*Cathal and Maeve Crowe with their children, Charlie, Eve and Sam. Photograph: Eamon Ward
Helping to foster a more ‘inclusive Clare’ is the goal for Cathal Crowe during his time as Cathaoirleach of Clare County Council.
Cathal Crowe spoke to The Clare Echo in what was his first print interview since becoming the county’s first citizen earlier this month, a role which he declared was the “biggest honour” bestowed upon him. He is the second youngest person to wear the Mayoral chains and also the second from Meelick. Interestingly, Michael Brennan beat Cathal to the post in both instances.
His predecessor, Michael Begley pinpointed the Irish language as the area he was most keen to promote during his year-long term, for Cathal he wants to bring a more thematic approach when it comes to his objectives. “History is a huge interest of mine, I blog a lot on local history, I would like to see our museum and the arts brought to the fore. I’ve very much said inclusivity is a very easy thing to do, I started that today by inviting guests who are some of the newest citizens of Ireland and of Clare, they were in the public gallery, hopefully throughout the year we will have a rainbow flag flying over the Council during Pride week embracing things like mental health, they are things I hope in a thematic way to bring to the fore in my term as Mayor”.
A pride flag has previously flown outside Áras Contae an Chláir but Cathal is not wrong in highlighting housing, Ennis General Hospital, Shannon Airport, Moneypoint, Roche and the South Clare Economic Development Zone as key concerns for the county. “We need to have a very strategic look for this county, we’re perfectly positioned I believe along that Ennis-Shannon-Limerick axis to provide a counter-balance to the greater Dublin economy”.
During his acceptance speech, the Meelick representative received a standing ovation and told a packed public gallery that a Play Station 2 was his first purchase off the back of his initial pay cheque when elected in 2004. He also called on the people of the Mid-West to “get behind Shannon Airport, no more green buses to Dublin”.
“Shannon Airport manages itself, it has it’s own management body, I’m really asking for a rallying call. More people need to stop taking these green buses up to Dublin and flying out of Dublin, we need to back our local Airport and fly from Shannon. Their logo says Fly Shannon and that’s something I’ll be really encouraging in the year ahead, that airport is the oxygen and blood of our county, unless we as a county and a council are backing it, it’s in a tumultuous state”.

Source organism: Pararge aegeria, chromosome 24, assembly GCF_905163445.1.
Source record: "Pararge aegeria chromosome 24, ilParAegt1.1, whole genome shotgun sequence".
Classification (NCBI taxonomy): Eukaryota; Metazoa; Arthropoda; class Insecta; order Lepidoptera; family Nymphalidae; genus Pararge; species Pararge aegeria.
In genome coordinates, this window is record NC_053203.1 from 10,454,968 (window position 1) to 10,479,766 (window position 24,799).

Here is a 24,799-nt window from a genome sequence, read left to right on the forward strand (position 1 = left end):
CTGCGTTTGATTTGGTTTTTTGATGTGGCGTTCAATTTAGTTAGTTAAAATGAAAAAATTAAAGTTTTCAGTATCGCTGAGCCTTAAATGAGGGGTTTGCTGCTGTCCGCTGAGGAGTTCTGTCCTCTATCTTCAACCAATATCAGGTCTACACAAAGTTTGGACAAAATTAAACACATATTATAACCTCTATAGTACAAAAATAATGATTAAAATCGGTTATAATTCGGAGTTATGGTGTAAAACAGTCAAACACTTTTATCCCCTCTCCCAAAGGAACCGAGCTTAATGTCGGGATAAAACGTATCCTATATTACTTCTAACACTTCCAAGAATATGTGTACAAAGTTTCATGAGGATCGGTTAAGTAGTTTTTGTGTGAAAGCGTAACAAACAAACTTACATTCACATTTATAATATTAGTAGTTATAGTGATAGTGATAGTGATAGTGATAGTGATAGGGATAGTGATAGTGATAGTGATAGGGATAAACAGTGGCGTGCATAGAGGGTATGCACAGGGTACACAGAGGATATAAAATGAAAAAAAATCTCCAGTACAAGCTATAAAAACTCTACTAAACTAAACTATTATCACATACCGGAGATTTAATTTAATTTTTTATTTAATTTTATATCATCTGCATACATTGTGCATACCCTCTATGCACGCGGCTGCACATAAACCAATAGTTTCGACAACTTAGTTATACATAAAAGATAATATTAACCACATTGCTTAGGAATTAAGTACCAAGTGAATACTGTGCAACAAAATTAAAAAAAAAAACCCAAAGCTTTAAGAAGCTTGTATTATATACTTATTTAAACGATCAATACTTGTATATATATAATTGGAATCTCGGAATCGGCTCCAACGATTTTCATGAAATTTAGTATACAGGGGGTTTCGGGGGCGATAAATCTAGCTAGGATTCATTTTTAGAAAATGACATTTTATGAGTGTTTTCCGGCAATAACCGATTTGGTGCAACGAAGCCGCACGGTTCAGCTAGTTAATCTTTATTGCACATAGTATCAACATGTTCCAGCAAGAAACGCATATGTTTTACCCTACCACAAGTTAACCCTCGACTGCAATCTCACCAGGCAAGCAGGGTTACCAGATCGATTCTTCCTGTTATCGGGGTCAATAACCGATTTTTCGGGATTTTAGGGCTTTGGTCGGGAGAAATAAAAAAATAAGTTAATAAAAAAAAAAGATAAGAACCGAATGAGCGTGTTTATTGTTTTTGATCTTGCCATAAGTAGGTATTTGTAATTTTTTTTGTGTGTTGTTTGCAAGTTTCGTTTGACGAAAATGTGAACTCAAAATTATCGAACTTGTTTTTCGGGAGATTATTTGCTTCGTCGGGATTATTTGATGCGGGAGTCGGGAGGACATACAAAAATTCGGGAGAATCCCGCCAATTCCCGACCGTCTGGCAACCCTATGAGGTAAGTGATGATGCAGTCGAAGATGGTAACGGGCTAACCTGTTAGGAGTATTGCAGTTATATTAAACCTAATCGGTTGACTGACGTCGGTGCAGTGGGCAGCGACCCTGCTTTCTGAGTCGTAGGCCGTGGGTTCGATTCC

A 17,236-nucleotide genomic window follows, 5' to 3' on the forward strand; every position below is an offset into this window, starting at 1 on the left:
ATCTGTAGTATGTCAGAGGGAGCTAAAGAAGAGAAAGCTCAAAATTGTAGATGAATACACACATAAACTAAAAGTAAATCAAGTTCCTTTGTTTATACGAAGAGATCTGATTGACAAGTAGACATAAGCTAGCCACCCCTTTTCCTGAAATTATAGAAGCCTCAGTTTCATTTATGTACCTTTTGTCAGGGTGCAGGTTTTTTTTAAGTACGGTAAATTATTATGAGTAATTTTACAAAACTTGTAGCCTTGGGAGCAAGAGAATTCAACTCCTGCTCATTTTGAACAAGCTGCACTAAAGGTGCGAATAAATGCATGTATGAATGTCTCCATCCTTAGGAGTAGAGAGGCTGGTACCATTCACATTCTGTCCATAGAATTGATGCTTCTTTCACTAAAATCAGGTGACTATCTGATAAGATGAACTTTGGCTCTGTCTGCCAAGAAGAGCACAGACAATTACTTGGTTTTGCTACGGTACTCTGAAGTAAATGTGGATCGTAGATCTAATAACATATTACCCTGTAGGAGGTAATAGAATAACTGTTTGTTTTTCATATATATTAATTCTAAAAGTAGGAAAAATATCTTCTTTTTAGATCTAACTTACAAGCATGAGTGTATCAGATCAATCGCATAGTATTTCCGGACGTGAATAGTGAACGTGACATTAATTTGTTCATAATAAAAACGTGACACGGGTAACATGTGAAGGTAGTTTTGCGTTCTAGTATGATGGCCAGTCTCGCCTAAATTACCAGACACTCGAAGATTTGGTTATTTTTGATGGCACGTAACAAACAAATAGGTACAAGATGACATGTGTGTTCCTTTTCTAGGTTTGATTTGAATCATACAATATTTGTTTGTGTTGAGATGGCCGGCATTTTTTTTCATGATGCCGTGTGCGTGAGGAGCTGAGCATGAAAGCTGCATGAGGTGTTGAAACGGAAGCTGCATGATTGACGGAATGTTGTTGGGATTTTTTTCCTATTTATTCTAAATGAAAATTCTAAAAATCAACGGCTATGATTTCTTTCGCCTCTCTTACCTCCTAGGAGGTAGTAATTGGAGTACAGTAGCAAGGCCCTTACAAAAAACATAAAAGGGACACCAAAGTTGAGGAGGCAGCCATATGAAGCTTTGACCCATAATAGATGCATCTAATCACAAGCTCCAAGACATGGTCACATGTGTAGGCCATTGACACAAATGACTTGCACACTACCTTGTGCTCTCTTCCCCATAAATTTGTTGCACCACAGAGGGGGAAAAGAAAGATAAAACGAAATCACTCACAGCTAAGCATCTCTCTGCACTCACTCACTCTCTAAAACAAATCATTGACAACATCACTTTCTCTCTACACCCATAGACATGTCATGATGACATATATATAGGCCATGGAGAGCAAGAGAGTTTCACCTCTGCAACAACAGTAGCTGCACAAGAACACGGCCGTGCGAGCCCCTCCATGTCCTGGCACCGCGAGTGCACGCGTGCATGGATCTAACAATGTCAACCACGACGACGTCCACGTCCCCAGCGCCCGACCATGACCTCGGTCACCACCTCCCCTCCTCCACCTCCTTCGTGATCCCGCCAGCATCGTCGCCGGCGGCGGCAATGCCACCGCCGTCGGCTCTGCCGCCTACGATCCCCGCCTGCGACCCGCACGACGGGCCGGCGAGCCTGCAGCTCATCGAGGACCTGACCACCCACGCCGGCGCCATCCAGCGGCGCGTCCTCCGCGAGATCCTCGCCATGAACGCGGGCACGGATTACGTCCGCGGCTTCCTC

Confirmation of a 2019 General Election has yet to arrive but Cathal is already announced by Fianna Fáil as one of their three candidates in the county. He stressed his commitment to his new position despite the fact he would have to leave it if elected to Dáil Éireann. “I’m focused on fulfilling the role, I anticipate it will be a twelve month role as Mayor, that’s what it has always been but there is no secret in the fact that I will be a General Election candidate and that could happen at any time. That could be successful and if it is, there is a very capable and able Deputy Mayor Cllr Clare Colleran Molloy behind me who will fall into role. If it doesn’t go well, I’ll remain on as Mayor, either way I see myself as having a positive and influential role in how the future landscape of Clare is developed”.
Known for the volume of work he pumps into election bids, the Shannon Municipal District poll-topper maintained being Mayor will broaden his base across the county. “I traditionally canvass but I don’t canvass 365 days a year, I look forward to getting round to other parts of the county. Other people in my home neighbourhood know I work and how I operate, I think people around the county will get to know me better, they’ll get to know my style of work and representation, I really look forward to engaging with them and listening to their issues and supporting them through those issues”.